Religion has another option, it can try to make man adapt, conform, or accept its world view. It has done this in many ways. Originally it denied most people access to an education and to the sacred texts. That didnât work (and wonât work) for long. People have inquiring minds and some have a great deal of ingenuity and determination when it comes to surmounting obstacles put in their way.
In some places and times past, religion aligned itself with the political authority to become the state religion. There are many Christians in the US who would like to see this happen here. Yet they are horrified at the thought of some other religion becoming the state religion. Itâs okay for them to force their religion/beliefs on others but not for others to force their religion/belief on them? You can force people to obey laws but you canât force people to believe any more than you can force people to not believe.
Another way that religion has worked to make man adapt, conform to the party line, is to alienate man from his self. This can be seen in a quote from Bergerâs book: p. 56:
"I am nothing -- He is everything -- and therein lies my ultimate bliss."
In p. 74, he writes:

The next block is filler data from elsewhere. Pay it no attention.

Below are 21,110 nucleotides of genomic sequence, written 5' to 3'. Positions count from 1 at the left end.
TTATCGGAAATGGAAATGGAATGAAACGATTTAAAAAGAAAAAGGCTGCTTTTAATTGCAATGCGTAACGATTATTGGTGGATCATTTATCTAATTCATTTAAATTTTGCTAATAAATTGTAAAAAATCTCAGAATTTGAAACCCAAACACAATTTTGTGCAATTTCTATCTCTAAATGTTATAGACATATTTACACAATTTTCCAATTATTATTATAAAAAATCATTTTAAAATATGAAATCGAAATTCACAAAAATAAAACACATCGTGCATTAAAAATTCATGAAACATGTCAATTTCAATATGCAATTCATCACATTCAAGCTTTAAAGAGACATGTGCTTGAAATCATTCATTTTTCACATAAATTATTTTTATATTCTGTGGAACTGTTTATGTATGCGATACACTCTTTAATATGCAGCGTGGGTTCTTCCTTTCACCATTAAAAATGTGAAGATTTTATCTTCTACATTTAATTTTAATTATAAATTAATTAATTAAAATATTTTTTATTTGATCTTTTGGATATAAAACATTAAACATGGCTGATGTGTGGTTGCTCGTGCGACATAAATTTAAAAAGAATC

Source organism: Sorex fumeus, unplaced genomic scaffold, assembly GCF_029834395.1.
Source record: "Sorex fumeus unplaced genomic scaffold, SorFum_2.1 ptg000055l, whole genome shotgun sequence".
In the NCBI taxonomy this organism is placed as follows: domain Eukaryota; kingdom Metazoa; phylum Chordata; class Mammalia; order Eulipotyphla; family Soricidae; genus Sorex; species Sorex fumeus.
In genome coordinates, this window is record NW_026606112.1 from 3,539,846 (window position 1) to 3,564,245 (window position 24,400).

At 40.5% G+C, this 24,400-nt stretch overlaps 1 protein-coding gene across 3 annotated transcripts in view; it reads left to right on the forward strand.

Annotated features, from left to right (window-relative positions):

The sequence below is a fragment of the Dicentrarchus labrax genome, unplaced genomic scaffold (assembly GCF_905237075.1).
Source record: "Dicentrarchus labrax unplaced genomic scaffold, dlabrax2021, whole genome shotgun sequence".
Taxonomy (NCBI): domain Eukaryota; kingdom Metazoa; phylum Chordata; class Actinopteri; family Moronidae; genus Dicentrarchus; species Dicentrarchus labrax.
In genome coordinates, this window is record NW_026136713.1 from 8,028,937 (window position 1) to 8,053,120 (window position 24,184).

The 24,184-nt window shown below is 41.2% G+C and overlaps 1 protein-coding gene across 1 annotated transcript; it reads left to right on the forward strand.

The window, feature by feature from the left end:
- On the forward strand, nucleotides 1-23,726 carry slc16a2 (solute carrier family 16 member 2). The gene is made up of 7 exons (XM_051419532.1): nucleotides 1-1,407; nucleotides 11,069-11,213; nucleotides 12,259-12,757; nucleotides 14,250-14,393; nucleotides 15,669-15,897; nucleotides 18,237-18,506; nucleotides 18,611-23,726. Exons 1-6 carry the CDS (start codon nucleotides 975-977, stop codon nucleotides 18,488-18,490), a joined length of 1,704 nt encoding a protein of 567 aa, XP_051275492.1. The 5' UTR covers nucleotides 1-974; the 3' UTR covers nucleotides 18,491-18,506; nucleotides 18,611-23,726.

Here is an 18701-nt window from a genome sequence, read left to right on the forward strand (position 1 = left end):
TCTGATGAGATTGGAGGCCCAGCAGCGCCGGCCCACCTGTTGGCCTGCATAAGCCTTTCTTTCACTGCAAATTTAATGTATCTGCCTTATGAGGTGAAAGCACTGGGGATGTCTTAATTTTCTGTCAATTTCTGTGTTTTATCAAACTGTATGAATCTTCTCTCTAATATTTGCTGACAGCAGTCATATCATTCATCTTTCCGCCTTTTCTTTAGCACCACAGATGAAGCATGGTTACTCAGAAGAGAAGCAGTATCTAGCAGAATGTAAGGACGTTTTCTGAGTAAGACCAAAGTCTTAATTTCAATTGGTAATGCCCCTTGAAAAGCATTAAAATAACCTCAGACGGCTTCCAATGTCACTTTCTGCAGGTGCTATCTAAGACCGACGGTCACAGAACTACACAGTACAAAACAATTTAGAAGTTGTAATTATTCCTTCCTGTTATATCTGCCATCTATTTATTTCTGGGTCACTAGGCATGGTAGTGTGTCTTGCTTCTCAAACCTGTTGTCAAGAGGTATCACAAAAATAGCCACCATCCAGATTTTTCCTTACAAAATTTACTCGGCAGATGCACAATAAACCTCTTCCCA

"the masochistic solution par excellence to the problem of theodicy -- submission to the totally other, who can be neither questioned nor challenged, and who, by his very nature, is sovereignly above any human ethical and generally nomic standards."
The problem being that it is the Priest and Minister you are submitting to, the self-proclaimed representative of God on earth, the only one capable (sanctified) of interpreting Gods word for the ignorant masses.
Daniel Pals in his book, "Introducing Religion, Readings from the Classic Theorists," 3 quotes a passage from E. Evans-Pritchard:
"E Durkheim â¦.had an insight into a psychological fundamental of religion: the elimination of the self, the denial of individuality, its having no meaning, or even existence, save as part of something greater, and other, than the self." p. 333.
The following information sources were used to prepare and update the above
essay. The hyperlinks are not necessarily still active today.
Peter L. Berger, "The Sacred Canopy, Elements of a Sociological Theory of Religion," Anchor, (1990). Read reviews or order this book safely from Amazon.com online book store
- William Paul Young, "The Shack," Windblown Media, (2011). Read reviews or order this book
Daniel L. Pals, "Introducing Religion, Readings from the Classic Theorists, (2008). Read reviews or order this book
Originally posted: 2013-APR-05
Latest update: 2015-FEB-18
Author: Susan Humphreys